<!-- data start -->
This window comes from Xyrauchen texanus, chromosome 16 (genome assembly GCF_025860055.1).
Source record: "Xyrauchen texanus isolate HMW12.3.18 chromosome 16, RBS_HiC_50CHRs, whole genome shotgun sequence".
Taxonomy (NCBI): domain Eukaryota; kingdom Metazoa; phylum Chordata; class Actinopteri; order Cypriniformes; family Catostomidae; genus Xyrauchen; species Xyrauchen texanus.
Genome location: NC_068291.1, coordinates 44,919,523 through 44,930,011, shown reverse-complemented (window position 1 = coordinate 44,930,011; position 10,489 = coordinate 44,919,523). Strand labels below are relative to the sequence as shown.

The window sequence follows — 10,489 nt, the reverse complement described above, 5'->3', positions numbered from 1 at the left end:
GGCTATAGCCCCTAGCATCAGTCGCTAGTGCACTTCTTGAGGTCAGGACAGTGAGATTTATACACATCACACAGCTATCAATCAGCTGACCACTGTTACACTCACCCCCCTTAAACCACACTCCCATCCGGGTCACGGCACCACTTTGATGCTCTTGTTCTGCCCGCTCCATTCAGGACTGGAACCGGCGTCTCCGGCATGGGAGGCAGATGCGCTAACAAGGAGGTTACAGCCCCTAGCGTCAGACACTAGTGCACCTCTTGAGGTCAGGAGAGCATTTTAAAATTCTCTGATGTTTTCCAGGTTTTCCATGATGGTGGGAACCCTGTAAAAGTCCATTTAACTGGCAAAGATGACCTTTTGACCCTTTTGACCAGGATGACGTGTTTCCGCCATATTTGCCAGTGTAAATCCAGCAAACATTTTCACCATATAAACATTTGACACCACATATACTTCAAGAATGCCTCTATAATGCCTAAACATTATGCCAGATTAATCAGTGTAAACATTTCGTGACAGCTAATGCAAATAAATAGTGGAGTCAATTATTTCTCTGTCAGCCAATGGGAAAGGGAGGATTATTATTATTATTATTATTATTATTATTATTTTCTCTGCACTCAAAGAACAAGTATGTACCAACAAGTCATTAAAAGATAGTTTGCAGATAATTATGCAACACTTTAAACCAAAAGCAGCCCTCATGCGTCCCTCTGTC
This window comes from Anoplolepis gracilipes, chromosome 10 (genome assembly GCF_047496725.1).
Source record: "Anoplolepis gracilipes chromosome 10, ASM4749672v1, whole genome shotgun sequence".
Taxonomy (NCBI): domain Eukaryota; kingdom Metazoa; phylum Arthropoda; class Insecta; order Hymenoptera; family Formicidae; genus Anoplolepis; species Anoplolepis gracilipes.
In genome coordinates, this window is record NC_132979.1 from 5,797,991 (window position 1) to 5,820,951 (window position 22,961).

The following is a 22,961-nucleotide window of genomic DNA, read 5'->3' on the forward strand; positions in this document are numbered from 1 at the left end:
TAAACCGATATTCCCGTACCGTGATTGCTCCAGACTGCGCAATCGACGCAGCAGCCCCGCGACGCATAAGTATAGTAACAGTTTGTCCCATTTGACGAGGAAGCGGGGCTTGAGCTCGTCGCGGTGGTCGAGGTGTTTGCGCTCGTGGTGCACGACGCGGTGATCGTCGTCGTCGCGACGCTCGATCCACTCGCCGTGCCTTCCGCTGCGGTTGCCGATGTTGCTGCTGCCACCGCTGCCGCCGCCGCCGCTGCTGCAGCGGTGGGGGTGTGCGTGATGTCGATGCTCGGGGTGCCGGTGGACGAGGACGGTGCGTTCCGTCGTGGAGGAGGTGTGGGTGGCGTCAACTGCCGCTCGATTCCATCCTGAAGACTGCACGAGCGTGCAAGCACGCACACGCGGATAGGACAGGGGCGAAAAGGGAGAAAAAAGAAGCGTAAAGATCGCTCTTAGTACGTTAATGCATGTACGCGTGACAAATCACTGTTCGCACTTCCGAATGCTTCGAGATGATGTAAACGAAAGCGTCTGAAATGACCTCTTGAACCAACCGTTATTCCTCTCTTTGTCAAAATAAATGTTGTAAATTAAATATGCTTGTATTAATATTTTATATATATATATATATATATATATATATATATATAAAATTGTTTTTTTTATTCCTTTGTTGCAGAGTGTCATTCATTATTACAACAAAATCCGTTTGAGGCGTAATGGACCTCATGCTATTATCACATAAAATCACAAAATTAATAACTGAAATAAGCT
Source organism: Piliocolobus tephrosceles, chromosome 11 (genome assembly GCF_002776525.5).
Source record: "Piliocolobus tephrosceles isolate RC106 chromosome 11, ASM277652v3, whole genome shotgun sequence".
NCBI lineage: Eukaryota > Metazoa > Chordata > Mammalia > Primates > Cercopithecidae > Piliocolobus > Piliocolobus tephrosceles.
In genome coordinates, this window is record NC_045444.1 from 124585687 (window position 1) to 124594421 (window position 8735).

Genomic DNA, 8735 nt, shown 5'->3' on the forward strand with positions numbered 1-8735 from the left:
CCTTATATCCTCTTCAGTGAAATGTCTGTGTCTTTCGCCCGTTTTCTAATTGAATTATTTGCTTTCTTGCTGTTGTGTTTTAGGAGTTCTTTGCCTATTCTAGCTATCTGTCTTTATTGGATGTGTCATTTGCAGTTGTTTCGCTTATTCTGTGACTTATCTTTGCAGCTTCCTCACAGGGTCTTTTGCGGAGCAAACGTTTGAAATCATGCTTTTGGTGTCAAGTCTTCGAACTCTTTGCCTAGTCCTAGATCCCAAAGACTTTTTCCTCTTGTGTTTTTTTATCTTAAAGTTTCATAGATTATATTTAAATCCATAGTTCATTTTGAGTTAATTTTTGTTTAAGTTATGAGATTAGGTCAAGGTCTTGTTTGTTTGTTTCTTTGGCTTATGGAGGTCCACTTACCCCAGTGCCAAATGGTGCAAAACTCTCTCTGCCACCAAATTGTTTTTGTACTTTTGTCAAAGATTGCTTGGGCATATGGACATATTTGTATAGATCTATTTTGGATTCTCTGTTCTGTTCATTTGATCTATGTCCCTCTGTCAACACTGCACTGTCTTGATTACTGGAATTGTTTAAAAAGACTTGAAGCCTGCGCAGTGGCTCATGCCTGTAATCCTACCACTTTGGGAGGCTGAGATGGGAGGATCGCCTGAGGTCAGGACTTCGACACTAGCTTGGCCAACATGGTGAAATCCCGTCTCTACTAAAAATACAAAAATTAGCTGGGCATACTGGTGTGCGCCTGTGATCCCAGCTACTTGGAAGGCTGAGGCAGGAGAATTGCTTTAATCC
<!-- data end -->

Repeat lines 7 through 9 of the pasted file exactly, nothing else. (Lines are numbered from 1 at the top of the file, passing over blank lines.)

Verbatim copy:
This window comes from Anoplolepis gracilipes, chromosome 10 (genome assembly GCF_047496725.1).
Source record: "Anoplolepis gracilipes chromosome 10, ASM4749672v1, whole genome shotgun sequence".
Taxonomy (NCBI): domain Eukaryota; kingdom Metazoa; phylum Arthropoda; class Insecta; order Hymenoptera; family Formicidae; genus Anoplolepis; species Anoplolepis gracilipes.